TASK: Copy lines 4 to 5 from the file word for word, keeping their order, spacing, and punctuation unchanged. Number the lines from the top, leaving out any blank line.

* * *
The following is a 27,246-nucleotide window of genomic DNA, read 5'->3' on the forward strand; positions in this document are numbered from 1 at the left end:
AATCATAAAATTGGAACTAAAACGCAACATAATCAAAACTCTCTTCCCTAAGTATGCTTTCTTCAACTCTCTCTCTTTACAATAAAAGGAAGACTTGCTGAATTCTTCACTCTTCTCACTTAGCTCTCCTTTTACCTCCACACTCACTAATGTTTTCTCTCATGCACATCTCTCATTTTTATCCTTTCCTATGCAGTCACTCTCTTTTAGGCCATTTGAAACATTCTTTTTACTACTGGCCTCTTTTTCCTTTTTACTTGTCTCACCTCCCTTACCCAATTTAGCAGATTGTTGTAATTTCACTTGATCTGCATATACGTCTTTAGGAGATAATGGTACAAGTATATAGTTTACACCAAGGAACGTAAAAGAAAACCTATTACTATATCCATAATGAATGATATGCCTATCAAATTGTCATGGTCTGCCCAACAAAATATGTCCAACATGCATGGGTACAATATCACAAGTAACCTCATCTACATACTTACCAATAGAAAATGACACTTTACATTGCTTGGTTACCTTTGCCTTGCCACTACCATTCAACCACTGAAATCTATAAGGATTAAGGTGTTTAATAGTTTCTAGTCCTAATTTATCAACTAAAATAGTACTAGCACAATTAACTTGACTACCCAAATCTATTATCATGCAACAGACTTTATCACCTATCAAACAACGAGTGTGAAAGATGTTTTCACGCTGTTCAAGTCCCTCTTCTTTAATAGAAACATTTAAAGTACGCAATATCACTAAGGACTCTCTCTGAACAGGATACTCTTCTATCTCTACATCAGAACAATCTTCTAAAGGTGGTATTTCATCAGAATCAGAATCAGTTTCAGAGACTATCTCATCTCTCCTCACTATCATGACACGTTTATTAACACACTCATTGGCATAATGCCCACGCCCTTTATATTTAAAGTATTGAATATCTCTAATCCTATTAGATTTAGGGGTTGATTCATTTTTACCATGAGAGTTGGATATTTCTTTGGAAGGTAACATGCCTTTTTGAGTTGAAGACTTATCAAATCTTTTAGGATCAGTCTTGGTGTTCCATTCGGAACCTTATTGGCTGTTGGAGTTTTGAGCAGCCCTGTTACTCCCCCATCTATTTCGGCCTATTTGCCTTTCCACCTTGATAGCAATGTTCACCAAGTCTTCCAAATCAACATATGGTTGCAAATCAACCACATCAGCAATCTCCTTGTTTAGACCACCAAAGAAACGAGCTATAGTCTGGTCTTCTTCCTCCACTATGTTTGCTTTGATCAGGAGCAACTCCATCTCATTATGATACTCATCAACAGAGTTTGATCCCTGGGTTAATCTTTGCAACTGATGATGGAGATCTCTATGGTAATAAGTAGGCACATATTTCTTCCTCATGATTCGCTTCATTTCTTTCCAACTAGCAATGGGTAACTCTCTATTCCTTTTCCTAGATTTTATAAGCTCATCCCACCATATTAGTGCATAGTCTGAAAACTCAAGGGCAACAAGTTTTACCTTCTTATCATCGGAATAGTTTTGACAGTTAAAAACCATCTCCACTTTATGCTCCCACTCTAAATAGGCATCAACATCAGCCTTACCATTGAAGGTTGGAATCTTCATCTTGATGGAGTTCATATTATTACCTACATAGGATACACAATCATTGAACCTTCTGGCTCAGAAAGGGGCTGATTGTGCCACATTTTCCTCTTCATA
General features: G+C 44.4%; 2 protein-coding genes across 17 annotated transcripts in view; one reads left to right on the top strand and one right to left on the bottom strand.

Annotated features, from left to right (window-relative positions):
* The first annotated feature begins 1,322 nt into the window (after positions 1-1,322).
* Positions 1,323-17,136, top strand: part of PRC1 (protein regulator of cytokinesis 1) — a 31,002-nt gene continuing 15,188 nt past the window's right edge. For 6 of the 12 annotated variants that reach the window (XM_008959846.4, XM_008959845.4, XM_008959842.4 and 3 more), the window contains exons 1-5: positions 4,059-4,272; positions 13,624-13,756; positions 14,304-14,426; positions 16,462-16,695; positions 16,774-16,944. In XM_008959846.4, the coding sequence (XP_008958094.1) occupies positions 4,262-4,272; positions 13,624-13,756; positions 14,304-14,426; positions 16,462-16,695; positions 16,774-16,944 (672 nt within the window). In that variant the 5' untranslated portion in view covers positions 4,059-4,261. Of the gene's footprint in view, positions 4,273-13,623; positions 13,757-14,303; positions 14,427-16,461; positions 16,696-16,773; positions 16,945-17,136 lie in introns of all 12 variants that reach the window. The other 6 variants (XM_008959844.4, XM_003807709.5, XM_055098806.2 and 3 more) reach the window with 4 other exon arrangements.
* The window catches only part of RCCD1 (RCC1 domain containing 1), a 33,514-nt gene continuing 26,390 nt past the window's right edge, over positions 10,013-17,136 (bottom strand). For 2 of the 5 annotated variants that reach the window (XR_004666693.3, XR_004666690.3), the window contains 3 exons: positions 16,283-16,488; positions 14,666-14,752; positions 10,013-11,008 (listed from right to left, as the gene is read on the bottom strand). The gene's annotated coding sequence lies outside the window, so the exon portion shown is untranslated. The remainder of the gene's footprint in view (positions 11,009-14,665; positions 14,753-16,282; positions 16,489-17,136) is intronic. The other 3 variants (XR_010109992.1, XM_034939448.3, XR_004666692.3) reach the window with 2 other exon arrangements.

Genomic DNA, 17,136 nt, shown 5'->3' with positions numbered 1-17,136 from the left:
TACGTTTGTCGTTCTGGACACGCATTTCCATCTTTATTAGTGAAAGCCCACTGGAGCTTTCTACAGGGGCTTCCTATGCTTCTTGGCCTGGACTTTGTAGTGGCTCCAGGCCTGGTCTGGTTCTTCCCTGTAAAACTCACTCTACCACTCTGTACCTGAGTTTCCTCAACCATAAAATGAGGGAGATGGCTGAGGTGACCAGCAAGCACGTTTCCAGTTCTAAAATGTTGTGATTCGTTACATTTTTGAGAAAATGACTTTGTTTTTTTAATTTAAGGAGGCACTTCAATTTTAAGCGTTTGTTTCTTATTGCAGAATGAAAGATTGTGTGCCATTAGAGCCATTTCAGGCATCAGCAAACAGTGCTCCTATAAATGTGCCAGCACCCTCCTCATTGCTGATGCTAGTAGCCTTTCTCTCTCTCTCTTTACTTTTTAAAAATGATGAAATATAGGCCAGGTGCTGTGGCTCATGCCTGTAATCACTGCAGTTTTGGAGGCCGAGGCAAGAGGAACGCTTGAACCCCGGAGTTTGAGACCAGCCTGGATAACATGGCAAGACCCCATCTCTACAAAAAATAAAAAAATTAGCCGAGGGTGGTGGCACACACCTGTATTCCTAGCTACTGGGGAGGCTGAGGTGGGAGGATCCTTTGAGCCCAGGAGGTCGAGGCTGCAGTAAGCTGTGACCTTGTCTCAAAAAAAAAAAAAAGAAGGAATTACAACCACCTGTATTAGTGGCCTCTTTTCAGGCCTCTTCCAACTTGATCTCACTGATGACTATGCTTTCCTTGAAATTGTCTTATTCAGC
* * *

Annotated features, from left to right (window-relative positions):
* The first annotated feature begins 1,322 nt into the window (after positions 1-1,322).